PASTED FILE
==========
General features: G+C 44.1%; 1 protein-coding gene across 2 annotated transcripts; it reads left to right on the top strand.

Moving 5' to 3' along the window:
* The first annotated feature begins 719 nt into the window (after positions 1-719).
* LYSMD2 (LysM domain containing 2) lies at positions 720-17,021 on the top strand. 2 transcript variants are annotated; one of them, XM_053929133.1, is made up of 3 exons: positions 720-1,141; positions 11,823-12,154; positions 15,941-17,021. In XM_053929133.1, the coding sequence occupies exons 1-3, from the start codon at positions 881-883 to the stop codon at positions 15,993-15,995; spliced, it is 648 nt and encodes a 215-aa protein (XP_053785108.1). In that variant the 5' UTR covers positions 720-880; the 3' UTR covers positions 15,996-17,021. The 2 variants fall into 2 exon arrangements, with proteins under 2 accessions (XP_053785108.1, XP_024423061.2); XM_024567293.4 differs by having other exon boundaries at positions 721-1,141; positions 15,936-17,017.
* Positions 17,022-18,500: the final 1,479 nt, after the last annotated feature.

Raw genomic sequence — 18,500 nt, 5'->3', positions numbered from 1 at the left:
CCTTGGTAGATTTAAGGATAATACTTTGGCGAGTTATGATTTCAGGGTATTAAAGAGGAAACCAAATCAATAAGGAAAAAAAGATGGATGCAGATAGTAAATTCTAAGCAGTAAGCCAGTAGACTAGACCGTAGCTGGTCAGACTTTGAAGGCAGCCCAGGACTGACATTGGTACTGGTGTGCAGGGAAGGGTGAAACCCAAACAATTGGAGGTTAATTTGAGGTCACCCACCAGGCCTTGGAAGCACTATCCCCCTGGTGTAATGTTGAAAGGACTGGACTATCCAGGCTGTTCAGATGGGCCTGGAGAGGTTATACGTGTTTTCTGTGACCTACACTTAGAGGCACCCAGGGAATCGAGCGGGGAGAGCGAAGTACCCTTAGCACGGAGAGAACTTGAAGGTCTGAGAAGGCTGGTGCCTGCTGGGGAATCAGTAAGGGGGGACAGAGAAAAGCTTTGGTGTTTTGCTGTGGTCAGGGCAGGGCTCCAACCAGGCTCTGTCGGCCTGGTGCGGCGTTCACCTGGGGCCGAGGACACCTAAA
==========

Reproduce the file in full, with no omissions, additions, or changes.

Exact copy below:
General features: G+C 44.1%; 1 protein-coding gene across 2 annotated transcripts; it reads left to right on the top strand.

Moving 5' to 3' along the window:
* The first annotated feature begins 719 nt into the window (after positions 1-719).
* LYSMD2 (LysM domain containing 2) lies at positions 720-17,021 on the top strand. 2 transcript variants are annotated; one of them, XM_053929133.1, is made up of 3 exons: positions 720-1,141; positions 11,823-12,154; positions 15,941-17,021. In XM_053929133.1, the coding sequence occupies exons 1-3, from the start codon at positions 881-883 to the stop codon at positions 15,993-15,995; spliced, it is 648 nt and encodes a 215-aa protein (XP_053785108.1). In that variant the 5' UTR covers positions 720-880; the 3' UTR covers positions 15,996-17,021. The 2 variants fall into 2 exon arrangements, with proteins under 2 accessions (XP_053785108.1, XP_024423061.2); XM_024567293.4 differs by having other exon boundaries at positions 721-1,141; positions 15,936-17,017.
* Positions 17,022-18,500: the final 1,479 nt, after the last annotated feature.

Raw genomic sequence — 18,500 nt, 5'->3', positions numbered from 1 at the left:
CCTTGGTAGATTTAAGGATAATACTTTGGCGAGTTATGATTTCAGGGTATTAAAGAGGAAACCAAATCAATAAGGAAAAAAAGATGGATGCAGATAGTAAATTCTAAGCAGTAAGCCAGTAGACTAGACCGTAGCTGGTCAGACTTTGAAGGCAGCCCAGGACTGACATTGGTACTGGTGTGCAGGGAAGGGTGAAACCCAAACAATTGGAGGTTAATTTGAGGTCACCCACCAGGCCTTGGAAGCACTATCCCCCTGGTGTAATGTTGAAAGGACTGGACTATCCAGGCTGTTCAGATGGGCCTGGAGAGGTTATACGTGTTTTCTGTGACCTACACTTAGAGGCACCCAGGGAATCGAGCGGGGAGAGCGAAGTACCCTTAGCACGGAGAGAACTTGAAGGTCTGAGAAGGCTGGTGCCTGCTGGGGAATCAGTAAGGGGGGACAGAGAAAAGCTTTGGTGTTTTGCTGTGGTCAGGGCAGGGCTCCAACCAGGCTCTGTCGGCCTGGTGCGGCGTTCACCTGGGGCCGAGGACACCTAAA